May 17, 2011

Flint Public Art Project: Flint Meetings

This March, during a week-long visit to Flint, Michigan, the idea of a wide-ranging experimental public art and urbanism project that had been circulating privately during the previous year, posted publicly in January on this site, started to take on a more tangible form. In a series of conversations and meetings with residents, and business, institutional and political leaders, it became clear that there was a broad receptivity to the idea of a collaborative public art project with a group of invited artists from New York and around the country. They were excited about the idea of visiting artists and urbanists arriving this summer to team up on community-based public projects in Flint's amazing industrial ruins, renovated downtown, and historic landmarks. The main doubt seemed to be whether prominent artists would really want to come there.
Tim Herman, CEO of the Genesee Regional Chamber of Commerce, said "What can I do to help? If you want to use storefronts on Saginaw Street or lofts upstairs, just let me know." Doug Weiland, director of the Genesee County Land Bank, said there was all kinds of property all over the city we could have access to. The former McDonald Diary, in particular, had been recently closed down and was completely unprogrammed; it would be a good site to explore.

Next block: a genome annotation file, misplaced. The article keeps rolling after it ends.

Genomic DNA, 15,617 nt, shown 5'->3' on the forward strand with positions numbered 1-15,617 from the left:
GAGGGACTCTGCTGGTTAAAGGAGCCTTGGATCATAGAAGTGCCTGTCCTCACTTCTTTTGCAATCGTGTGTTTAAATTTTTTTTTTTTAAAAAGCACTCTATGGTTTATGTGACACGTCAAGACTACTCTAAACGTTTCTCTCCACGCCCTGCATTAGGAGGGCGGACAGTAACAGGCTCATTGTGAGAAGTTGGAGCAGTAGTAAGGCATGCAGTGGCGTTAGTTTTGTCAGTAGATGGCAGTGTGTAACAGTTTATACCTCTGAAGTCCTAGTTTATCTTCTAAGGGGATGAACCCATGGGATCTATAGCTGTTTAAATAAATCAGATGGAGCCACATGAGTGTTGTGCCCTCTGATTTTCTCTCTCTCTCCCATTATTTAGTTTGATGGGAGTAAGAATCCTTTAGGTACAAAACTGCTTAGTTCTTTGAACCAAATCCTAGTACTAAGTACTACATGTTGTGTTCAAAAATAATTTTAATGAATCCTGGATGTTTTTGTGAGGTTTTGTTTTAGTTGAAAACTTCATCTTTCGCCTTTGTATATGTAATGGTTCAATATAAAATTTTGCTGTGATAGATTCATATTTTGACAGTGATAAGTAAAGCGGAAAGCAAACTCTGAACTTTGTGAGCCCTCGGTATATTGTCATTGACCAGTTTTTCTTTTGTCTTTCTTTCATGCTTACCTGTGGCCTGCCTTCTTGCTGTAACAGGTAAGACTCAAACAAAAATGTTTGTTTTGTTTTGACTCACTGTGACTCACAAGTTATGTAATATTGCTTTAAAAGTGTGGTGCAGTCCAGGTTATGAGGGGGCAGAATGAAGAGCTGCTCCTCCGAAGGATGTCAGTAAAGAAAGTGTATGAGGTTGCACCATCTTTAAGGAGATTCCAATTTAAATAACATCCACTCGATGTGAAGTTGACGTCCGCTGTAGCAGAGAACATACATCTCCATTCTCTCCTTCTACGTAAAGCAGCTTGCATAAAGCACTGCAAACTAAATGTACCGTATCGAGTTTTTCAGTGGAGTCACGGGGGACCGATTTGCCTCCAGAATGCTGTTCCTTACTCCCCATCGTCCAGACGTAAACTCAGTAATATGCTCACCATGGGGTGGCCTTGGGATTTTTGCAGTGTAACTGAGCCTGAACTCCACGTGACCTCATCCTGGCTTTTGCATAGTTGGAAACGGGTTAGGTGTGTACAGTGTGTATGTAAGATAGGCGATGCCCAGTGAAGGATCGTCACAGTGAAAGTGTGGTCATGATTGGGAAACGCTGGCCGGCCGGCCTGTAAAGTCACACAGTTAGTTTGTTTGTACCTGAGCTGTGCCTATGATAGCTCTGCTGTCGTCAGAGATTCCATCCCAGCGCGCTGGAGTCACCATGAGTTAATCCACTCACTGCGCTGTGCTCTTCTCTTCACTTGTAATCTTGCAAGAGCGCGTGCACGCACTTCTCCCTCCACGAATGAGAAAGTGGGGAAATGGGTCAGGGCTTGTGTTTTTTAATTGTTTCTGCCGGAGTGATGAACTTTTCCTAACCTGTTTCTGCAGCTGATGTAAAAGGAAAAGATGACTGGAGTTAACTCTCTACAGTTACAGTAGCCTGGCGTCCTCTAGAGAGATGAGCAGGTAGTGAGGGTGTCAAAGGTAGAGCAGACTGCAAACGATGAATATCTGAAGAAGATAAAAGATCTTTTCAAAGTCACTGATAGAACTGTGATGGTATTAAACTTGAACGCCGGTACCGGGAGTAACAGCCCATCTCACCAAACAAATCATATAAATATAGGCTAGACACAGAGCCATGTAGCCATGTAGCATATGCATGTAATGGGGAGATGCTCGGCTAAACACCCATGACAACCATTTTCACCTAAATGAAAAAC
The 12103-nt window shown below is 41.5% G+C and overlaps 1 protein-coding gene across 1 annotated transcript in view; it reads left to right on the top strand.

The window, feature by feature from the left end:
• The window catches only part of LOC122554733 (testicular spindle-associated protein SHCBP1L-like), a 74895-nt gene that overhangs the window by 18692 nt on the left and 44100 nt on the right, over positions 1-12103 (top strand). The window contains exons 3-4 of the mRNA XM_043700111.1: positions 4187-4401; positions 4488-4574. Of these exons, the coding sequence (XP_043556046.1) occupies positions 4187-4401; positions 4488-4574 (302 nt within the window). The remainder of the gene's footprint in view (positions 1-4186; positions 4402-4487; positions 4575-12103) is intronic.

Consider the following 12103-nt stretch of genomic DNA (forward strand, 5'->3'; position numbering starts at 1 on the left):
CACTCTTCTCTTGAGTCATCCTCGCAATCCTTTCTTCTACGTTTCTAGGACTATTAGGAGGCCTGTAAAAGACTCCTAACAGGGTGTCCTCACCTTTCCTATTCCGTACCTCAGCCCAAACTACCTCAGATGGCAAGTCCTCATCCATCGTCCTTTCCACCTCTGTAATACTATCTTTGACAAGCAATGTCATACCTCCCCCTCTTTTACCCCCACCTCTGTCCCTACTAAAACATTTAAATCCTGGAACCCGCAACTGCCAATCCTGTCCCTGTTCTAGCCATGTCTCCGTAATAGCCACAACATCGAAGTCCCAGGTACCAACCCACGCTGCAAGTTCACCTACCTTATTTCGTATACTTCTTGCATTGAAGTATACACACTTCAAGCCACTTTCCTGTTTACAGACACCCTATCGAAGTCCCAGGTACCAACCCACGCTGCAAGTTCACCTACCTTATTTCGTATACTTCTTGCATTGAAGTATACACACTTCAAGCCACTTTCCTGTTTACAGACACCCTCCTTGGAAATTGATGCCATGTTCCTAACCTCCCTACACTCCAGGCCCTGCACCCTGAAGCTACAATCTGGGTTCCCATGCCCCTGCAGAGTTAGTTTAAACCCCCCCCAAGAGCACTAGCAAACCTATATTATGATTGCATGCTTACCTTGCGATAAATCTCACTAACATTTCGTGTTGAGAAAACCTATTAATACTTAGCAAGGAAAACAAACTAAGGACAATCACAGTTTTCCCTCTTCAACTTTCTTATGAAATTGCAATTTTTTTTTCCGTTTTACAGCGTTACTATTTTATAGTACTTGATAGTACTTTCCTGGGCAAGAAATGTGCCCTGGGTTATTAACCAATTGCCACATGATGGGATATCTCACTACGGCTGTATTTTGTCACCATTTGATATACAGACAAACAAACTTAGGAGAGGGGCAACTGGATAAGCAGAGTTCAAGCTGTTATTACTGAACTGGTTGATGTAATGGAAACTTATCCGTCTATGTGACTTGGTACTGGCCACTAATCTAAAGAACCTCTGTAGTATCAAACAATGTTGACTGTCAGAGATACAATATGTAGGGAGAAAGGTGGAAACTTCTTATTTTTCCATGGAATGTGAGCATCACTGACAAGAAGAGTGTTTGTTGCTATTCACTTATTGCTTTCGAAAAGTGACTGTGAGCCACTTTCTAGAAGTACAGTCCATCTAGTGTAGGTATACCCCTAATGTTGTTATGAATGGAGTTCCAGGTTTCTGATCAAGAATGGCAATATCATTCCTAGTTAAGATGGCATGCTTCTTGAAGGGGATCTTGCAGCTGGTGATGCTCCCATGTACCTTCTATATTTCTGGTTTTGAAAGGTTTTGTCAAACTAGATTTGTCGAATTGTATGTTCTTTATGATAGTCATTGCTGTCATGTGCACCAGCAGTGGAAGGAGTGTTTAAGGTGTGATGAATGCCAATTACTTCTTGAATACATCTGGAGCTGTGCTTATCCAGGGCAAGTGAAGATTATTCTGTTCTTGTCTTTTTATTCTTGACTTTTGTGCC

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Gary Hartley, a retired police officer who owns two historic fire stations in the Grand Traverse neighborhood--one right on the Flint River--told me about his dream of an ice cream parlor where kids would dock their canoes and come up for ice cream and sit on benches by the restored waterfront.

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Nearby, he showed me the Indian burial ground discovered when the Genesee County Land Bank started digging foundations for infill housing. It was claimed by the Saginaw Chippewa tribe and is surrounded by a fence for a future memorial.

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The other fire station has massive open spaces on the second floor with wooden floors and views of downtown Flint that would be perfect for experimental dance and theatrical performances.

The outreach office at the University of Michigan-Flint was willing to enlist its student body in the project. Cade Surface, an interdisciplinary urban design student at U of M-Flint saw the blog post and sent a note offering to help. I met him in the Good Beans Cafe near the Grand Traverse fire station. Andrew Morton, a British U of M-Flint theater professor, was producing a site-specific production about arson based on interviews with people affected, and offered many helpful suggestions and references. 
Artistic director designate of the Flint Youth Theatre Jeremy Winchester was enthusiastic about contributing to the project and supporting in whatever way possible, including as a fiscal sponsor. John Henry, director of the Flint Institute of Arts, loved the idea immediately and wanted to be a part of it. The Flint Institute of Arts had finished a $20 million renovation by Frederick Fisher and Partners in 2006, was aggressively adding to the collection, and his son is a young sculptor based in Bushwick.